Baccaurea bivalvis Merr.
Baccaurea kingii Gage
Calyptroon sumatranum Miq.
Baccaurea sumatrana is a tree with a dense crown usually growing 15 - 43 metres tall, but sometimes as small as 4 metres. The bole can be 5 - 35cm in diameter, buttresses up to 1 metre high are sometimes present[
The tree produces a useful timber. The fruit is probably edible[
Southeast Asia - Thailand, Malaysia, Indonesia.
A subcanopy tree of primary and secondary rainforests at elevations from sea level to 1,550 metres[
]. Mostly found on hillsides and ridges with sandy to clay soils, sometimes also on limestone[
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Plants are found in the wild on sand or sandy clay soils[
Plants can produce fruit throughout the year[
A dioecious species, both male and female forms need to be grown if fruit and seed are required[
Although we have no specific record of edibility for this species, the fruits of all members of this genus are said to be edible, with a flavour that can be acid to sweet[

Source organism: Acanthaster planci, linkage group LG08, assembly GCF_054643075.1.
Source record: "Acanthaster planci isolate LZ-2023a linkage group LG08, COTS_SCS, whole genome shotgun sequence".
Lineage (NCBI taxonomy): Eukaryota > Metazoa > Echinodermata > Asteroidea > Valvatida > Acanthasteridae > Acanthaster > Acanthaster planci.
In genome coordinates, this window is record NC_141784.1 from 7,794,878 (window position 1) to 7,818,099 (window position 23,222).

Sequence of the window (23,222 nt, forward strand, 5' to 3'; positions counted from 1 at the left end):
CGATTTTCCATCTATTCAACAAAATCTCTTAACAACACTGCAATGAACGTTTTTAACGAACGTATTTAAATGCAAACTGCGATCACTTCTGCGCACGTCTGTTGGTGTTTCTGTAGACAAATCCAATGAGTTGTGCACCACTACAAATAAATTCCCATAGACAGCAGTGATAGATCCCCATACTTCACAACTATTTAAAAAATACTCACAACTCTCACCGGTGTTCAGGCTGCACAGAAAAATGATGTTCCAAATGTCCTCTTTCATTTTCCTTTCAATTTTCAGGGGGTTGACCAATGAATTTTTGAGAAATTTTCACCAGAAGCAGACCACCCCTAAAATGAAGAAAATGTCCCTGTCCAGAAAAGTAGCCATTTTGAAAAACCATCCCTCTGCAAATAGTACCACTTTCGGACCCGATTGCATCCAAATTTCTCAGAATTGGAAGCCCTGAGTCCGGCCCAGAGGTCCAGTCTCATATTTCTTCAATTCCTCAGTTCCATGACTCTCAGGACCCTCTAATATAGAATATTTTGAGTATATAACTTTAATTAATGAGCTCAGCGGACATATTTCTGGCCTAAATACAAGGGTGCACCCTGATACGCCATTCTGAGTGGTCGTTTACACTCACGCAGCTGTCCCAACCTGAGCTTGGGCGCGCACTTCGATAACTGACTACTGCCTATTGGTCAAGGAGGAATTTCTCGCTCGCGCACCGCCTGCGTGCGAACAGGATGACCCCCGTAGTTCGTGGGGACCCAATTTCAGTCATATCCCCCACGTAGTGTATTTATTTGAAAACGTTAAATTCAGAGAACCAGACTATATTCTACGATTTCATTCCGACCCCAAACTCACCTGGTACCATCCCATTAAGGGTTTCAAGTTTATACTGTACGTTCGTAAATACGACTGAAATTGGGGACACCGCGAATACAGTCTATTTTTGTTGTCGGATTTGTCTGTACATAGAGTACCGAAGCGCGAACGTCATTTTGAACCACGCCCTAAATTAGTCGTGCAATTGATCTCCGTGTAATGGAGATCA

]. The yellow-red, ellipsoid fruits are up to 17mm long and 10mm wide[
We have no specific information on this species, but the bark of several members of this genus is used to relieve eye inflammation[
In common with other trees that produce their flowers and fruits on the trunk of the tree, members of this genus are generally considered to be good support trees for the climbing rattan palms, which are grown to provide material for basket making, weaving into furniture, making ropes etc[
We have no specific information for this species, but the bark of several members of this genus is used, along with other ingredients, as a dyestuff to colour silk yellow, red or mauve, using the dyeing process known as 'pekan' in Malay[
The wood is used for timber[
Seed - when sown fresh it usually germinates in a few days[
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